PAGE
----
It was the same question that Sheldon Sparks had demanded of him earlier that day, when Delaney had accomplished the absolute least favorite part of his job—notifying the next of kin. Sheldon and his wife Irene were due to arrive at the medical examiner's office that afternoon to officially ID their son, so Delaney wanted to have his story straight. Was it an accident, a suicide, or a homicide?
"We're still waiting for the toxicology report," Chasen explained. "Until then, I can only speculate..."
"Please do," Delany said.
"Well, the bloodshot eyes are usually a sure bet for asphyxiation. Plus, I did find some pulmonary granulosis," she said.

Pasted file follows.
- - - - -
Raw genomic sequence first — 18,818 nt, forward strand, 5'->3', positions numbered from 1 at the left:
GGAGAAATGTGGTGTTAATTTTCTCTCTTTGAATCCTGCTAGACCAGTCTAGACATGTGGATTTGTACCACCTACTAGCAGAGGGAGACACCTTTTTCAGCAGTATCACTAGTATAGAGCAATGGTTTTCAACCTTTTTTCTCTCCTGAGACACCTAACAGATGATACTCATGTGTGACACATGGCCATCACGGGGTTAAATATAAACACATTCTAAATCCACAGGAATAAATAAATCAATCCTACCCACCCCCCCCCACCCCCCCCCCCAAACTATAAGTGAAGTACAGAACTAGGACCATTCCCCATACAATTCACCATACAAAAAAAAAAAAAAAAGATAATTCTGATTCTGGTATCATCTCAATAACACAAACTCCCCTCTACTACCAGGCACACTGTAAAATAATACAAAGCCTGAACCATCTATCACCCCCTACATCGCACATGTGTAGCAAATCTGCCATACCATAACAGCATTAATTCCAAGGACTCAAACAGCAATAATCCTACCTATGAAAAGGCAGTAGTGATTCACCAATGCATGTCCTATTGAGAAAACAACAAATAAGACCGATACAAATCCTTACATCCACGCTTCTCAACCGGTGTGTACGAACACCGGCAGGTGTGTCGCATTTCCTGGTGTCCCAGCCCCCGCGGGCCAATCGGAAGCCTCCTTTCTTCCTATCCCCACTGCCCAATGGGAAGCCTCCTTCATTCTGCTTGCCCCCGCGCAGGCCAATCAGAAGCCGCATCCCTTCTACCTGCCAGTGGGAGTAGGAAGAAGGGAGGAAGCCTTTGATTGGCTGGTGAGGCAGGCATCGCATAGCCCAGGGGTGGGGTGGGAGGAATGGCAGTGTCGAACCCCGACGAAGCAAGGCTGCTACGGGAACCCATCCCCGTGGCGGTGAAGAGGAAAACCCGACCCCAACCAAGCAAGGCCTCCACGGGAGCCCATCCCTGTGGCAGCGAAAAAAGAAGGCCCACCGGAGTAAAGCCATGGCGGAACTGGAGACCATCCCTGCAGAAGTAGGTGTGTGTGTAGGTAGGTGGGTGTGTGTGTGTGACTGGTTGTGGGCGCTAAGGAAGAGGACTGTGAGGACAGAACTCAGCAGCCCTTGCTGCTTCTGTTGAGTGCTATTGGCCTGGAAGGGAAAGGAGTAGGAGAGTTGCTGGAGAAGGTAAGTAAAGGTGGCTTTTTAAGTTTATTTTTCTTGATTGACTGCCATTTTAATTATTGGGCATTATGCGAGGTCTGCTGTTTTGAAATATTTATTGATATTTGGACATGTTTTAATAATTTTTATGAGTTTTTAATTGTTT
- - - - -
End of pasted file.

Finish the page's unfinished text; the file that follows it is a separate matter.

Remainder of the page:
"Inflammation in the lungs, usually due to particle inhalation."
"What kind of particles?"
Chasen shrugged. "Too soon to say."
Finley's face had turned a shade of whitish-green, and combined with his halo of red hair, he looked like an unearthly goblin. Delaney found himself looking around the lab room again, seeking a distraction, but the sterile, stainless steel sinks and hanging scales only reminded him of everything that happened here. He didn't know how anyone could handle this job, day in and day out.
"Do you think that cut could have been made with an oar?" Delaney asked, trying to return his focus to the laceration.
Chasen shook her head, and then grasped the detective's train of thought. "Too blunt an instrument to leave this sort of mark. Then again, a fin on the bottom of a boat could've done the job..."